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Drinkin' Beer at Ye Olde Falcon Pub, the Lodge Beer & Grill, and Brother Tuckers

Jason Crosby

Liquor is a cruel, messy mistress, and she doesn't love me. The last time I saw her, she left me with a hangover that lasted for three days. So, as I do every time she leaves me aching, I swore her off. It won't last, of course — but it will give me ample time to make her jealous by experimenting with her smart, sexy, multilayered cousin, Miss Beer.

Early in life, my parents impressed upon me the beauty of beer. Beer is the answer to hot summer days; beer is the answer to a long day at work; good times come straight from the brewery. South Florida might be overrun with more people who enjoy consorting with Miss Liquor than those who love soaking up the thick, foamy, imported flavor of Miss Beer, but I was determined to find the beer-loving hot spots scattered throughout the region. They're out there, and, as I discovered, they're worth looking for.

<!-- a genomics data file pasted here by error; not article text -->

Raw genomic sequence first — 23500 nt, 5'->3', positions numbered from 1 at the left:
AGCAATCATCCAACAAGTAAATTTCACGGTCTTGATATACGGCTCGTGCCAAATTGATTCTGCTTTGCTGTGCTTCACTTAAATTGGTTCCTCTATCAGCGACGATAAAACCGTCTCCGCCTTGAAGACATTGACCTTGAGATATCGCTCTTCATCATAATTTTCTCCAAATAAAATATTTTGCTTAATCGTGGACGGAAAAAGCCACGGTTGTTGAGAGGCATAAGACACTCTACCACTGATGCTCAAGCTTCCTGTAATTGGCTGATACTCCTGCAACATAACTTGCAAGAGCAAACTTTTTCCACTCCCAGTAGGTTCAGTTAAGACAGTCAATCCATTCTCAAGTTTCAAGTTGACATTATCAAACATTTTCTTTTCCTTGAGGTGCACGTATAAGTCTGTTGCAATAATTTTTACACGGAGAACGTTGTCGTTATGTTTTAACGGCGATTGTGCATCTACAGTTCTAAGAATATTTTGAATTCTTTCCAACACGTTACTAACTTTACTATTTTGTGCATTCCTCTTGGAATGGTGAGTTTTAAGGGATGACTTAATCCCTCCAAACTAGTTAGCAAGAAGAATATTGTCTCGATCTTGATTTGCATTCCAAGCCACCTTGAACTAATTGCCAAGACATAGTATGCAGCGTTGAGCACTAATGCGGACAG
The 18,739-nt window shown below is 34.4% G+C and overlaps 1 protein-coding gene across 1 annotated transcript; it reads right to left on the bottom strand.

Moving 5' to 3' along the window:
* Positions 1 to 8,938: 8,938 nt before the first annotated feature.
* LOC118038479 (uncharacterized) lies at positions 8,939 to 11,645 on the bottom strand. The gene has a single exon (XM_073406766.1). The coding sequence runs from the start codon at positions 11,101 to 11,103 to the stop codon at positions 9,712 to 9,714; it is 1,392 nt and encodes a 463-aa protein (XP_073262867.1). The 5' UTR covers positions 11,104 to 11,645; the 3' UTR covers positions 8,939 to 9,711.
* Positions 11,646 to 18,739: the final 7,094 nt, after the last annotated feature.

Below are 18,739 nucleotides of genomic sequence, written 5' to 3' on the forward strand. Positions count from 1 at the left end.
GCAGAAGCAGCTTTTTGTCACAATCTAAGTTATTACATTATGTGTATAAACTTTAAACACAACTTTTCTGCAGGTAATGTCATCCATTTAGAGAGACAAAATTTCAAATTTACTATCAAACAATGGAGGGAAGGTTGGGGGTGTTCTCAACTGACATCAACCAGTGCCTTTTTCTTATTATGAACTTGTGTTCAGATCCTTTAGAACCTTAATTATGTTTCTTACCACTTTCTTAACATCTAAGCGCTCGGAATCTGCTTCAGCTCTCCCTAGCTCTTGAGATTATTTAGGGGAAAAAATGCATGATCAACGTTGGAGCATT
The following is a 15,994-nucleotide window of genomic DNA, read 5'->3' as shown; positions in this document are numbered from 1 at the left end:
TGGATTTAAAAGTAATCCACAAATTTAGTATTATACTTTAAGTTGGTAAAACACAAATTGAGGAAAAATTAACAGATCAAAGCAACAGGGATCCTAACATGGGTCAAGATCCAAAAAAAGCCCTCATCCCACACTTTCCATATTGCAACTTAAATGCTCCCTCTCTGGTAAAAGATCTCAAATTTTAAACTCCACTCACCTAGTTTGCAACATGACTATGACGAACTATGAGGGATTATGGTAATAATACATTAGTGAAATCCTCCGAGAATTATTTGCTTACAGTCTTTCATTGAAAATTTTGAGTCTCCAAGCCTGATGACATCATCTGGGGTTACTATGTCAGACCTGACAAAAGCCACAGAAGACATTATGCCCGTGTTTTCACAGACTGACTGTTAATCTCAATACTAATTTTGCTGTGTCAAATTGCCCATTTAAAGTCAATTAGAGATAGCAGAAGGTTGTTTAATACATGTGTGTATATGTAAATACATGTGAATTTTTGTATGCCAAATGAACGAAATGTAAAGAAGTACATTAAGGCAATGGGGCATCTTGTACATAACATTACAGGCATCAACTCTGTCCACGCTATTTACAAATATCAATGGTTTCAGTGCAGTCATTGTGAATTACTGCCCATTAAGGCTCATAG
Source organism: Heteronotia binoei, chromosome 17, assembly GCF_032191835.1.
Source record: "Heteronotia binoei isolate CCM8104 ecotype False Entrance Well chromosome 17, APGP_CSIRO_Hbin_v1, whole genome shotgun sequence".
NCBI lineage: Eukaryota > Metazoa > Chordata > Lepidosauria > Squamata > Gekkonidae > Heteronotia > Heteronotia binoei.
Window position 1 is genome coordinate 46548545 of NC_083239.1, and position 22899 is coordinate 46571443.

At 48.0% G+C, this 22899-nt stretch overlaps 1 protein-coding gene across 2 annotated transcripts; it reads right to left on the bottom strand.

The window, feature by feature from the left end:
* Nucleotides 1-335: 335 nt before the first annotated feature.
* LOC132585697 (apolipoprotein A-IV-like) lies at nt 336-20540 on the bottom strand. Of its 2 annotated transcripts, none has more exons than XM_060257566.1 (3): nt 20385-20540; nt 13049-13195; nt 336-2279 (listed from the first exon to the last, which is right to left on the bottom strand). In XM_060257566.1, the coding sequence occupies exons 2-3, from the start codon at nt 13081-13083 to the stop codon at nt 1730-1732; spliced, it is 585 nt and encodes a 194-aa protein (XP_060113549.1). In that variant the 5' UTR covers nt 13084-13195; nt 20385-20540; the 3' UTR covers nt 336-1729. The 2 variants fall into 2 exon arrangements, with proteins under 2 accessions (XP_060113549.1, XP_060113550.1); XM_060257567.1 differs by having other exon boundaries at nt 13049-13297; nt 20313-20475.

Ye Olde Falcon Pub: Stepping inside this dark, wooden pub is like happening upon an ancient, sacrosanct ritual ground for a tribe of beer worshipers. It is low-lit, with scuffed floors, wooden tables, booths, and a huge oval-shaped bar smack-dab in the middle of the joint. A mounted warthog head hangs over a doorway, wearing a Santa hat (clearly some kind of sacrifice to their heathen beer god). Blackboards mounted over the bar tick off all the available brews (the alcohol percentages are conveniently there as well).

My friends Beard and Fancy had already found a spot at the bar and were peppering the blond, bored beer guardian with questions. In the middle of the space behind the bar sits the true gold: Illuminated by overhead lights, the beer taps glowed with heavenly glory.

"How many beers do y'all have?" I asked the bartender.

"Forty-nine," she said with a small smile. "Soon to be 50."

"What's the general patron favorite?" I pestered.

"Right now, it's our pumpkin ale," she said. She suggested we each purchase four small samples for $8.